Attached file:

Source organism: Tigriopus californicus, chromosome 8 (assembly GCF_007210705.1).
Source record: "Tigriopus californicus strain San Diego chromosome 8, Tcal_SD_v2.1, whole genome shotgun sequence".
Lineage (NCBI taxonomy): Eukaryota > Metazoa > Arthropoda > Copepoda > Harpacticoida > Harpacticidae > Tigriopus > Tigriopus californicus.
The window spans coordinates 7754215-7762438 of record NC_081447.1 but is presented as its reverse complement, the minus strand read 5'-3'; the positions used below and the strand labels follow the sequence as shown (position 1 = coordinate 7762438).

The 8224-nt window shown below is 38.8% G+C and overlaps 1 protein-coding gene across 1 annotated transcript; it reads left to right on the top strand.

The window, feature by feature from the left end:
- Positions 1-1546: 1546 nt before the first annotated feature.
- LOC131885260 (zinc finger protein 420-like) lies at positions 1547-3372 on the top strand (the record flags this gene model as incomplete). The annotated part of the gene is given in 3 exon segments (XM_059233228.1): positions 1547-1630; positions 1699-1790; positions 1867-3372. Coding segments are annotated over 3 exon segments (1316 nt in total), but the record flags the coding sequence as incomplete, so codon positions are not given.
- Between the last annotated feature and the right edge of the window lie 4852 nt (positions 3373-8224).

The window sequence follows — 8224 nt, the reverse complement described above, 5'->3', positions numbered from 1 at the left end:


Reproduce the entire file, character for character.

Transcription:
Source organism: Tigriopus californicus, chromosome 8 (assembly GCF_007210705.1).
Source record: "Tigriopus californicus strain San Diego chromosome 8, Tcal_SD_v2.1, whole genome shotgun sequence".
Lineage (NCBI taxonomy): Eukaryota > Metazoa > Arthropoda > Copepoda > Harpacticoida > Harpacticidae > Tigriopus > Tigriopus californicus.
The window spans coordinates 7754215-7762438 of record NC_081447.1 but is presented as its reverse complement, the minus strand read 5'-3'; the positions used below and the strand labels follow the sequence as shown (position 1 = coordinate 7762438).

The 8224-nt window shown below is 38.8% G+C and overlaps 1 protein-coding gene across 1 annotated transcript; it reads left to right on the top strand.

The window, feature by feature from the left end:
- Positions 1-1546: 1546 nt before the first annotated feature.
- LOC131885260 (zinc finger protein 420-like) lies at positions 1547-3372 on the top strand (the record flags this gene model as incomplete). The annotated part of the gene is given in 3 exon segments (XM_059233228.1): positions 1547-1630; positions 1699-1790; positions 1867-3372. Coding segments are annotated over 3 exon segments (1316 nt in total), but the record flags the coding sequence as incomplete, so codon positions are not given.
- Between the last annotated feature and the right edge of the window lie 4852 nt (positions 3373-8224).

The window sequence follows — 8224 nt, the reverse complement described above, 5'->3', positions numbered from 1 at the left end: